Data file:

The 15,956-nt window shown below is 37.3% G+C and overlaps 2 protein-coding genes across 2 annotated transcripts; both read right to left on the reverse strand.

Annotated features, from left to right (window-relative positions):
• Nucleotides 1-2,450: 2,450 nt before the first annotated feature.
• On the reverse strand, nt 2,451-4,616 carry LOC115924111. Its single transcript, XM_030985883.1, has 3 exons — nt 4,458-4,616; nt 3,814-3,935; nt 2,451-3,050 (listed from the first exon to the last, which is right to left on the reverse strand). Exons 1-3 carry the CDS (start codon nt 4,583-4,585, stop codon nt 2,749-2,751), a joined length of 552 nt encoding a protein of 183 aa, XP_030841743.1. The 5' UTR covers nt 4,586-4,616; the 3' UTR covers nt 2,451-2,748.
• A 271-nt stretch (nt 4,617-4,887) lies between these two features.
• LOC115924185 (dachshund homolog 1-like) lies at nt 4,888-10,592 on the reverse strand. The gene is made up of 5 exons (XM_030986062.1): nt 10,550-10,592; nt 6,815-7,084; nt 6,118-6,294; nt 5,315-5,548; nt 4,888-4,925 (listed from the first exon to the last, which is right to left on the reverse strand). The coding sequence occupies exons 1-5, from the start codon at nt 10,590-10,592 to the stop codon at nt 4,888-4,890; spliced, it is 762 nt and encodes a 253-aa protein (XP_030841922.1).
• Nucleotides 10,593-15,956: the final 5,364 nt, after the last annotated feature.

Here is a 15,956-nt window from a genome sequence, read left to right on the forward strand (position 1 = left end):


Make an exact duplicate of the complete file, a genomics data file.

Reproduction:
The 15,956-nt window shown below is 37.3% G+C and overlaps 2 protein-coding genes across 2 annotated transcripts; both read right to left on the reverse strand.

Annotated features, from left to right (window-relative positions):
• Nucleotides 1-2,450: 2,450 nt before the first annotated feature.
• On the reverse strand, nt 2,451-4,616 carry LOC115924111. Its single transcript, XM_030985883.1, has 3 exons — nt 4,458-4,616; nt 3,814-3,935; nt 2,451-3,050 (listed from the first exon to the last, which is right to left on the reverse strand). Exons 1-3 carry the CDS (start codon nt 4,583-4,585, stop codon nt 2,749-2,751), a joined length of 552 nt encoding a protein of 183 aa, XP_030841743.1. The 5' UTR covers nt 4,586-4,616; the 3' UTR covers nt 2,451-2,748.
• A 271-nt stretch (nt 4,617-4,887) lies between these two features.
• LOC115924185 (dachshund homolog 1-like) lies at nt 4,888-10,592 on the reverse strand. The gene is made up of 5 exons (XM_030986062.1): nt 10,550-10,592; nt 6,815-7,084; nt 6,118-6,294; nt 5,315-5,548; nt 4,888-4,925 (listed from the first exon to the last, which is right to left on the reverse strand). The coding sequence occupies exons 1-5, from the start codon at nt 10,590-10,592 to the stop codon at nt 4,888-4,890; spliced, it is 762 nt and encodes a 253-aa protein (XP_030841922.1).
• Nucleotides 10,593-15,956: the final 5,364 nt, after the last annotated feature.

Here is a 15,956-nt window from a genome sequence, read left to right on the forward strand (position 1 = left end):